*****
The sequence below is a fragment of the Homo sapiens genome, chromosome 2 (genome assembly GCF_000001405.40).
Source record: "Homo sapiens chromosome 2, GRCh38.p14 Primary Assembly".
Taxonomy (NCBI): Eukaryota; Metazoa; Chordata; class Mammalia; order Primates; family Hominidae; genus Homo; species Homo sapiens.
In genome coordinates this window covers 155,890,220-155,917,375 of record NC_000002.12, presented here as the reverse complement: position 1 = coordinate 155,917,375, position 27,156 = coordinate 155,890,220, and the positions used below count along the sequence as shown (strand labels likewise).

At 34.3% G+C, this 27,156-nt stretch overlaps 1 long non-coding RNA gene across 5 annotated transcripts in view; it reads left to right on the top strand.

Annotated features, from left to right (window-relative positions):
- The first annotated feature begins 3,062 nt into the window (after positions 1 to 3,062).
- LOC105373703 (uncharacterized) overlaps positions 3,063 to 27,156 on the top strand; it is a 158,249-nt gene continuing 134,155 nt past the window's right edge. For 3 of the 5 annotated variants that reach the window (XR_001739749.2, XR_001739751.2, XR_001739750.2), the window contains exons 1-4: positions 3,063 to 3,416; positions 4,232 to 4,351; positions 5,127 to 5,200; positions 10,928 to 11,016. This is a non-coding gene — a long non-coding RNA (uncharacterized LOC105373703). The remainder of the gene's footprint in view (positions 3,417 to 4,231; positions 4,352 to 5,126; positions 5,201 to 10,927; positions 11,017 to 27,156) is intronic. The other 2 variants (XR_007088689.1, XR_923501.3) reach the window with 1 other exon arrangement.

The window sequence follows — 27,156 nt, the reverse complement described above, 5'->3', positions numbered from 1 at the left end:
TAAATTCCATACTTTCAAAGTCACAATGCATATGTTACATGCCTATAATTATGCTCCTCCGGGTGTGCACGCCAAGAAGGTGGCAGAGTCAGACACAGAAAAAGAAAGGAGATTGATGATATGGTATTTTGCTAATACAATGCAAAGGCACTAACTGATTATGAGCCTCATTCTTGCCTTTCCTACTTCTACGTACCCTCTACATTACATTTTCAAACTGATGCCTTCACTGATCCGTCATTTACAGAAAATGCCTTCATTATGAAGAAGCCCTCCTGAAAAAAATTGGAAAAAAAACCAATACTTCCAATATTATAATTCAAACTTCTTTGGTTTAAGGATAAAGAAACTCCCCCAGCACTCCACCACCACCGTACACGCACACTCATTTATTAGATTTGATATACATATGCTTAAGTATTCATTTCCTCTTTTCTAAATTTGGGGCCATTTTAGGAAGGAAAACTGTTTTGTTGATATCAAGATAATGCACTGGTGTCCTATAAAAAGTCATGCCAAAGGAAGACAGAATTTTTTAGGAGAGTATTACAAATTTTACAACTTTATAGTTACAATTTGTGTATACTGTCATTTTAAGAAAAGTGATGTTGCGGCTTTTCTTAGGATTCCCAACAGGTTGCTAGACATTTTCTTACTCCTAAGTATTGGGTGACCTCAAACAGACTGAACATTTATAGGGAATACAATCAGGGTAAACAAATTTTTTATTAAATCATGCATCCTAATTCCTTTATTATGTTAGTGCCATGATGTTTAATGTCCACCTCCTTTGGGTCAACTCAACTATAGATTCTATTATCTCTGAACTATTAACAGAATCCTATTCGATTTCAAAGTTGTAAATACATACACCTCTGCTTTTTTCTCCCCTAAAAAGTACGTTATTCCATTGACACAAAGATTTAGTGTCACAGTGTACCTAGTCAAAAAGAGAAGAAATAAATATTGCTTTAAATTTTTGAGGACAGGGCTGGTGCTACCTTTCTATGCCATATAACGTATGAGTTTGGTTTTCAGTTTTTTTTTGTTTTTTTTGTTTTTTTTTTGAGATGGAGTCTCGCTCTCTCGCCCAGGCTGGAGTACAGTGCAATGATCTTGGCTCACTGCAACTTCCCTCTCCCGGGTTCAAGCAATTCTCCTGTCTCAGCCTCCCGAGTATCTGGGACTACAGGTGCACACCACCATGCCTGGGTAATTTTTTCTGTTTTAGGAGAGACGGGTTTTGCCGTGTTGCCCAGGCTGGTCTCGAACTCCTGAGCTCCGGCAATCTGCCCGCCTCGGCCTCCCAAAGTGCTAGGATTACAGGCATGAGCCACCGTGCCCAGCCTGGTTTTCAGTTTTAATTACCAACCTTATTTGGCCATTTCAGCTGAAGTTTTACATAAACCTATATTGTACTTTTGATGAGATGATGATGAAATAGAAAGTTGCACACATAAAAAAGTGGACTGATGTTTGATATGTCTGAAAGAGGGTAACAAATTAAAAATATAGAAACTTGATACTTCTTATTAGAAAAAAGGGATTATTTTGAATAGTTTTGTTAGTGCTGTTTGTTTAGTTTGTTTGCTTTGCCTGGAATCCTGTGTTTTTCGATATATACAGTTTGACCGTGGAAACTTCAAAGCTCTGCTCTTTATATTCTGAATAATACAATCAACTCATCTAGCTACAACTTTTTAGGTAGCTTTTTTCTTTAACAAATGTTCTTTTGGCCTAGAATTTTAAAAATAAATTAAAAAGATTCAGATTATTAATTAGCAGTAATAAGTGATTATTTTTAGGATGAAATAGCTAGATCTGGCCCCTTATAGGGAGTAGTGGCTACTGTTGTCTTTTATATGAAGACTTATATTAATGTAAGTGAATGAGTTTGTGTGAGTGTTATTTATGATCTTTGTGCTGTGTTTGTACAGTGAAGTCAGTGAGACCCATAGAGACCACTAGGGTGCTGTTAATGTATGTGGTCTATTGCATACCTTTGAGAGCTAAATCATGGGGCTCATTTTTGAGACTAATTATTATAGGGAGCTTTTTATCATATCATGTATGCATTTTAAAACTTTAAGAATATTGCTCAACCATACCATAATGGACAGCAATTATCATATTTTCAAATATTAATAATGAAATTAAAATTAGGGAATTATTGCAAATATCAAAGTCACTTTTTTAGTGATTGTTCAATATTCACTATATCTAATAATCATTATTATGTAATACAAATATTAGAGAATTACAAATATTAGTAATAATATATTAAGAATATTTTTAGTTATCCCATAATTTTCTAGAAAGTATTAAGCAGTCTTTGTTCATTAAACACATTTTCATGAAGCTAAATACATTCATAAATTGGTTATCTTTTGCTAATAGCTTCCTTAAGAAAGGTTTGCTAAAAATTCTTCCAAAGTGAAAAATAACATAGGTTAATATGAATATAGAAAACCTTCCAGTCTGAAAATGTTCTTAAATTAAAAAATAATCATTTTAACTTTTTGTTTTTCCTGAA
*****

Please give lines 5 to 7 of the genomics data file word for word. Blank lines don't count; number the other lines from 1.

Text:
At 34.3% G+C, this 27,156-nt stretch overlaps 1 long non-coding RNA gene across 5 annotated transcripts in view; it reads left to right on the top strand.

Annotated features, from left to right (window-relative positions):
- The first annotated feature begins 3,062 nt into the window (after positions 1 to 3,062).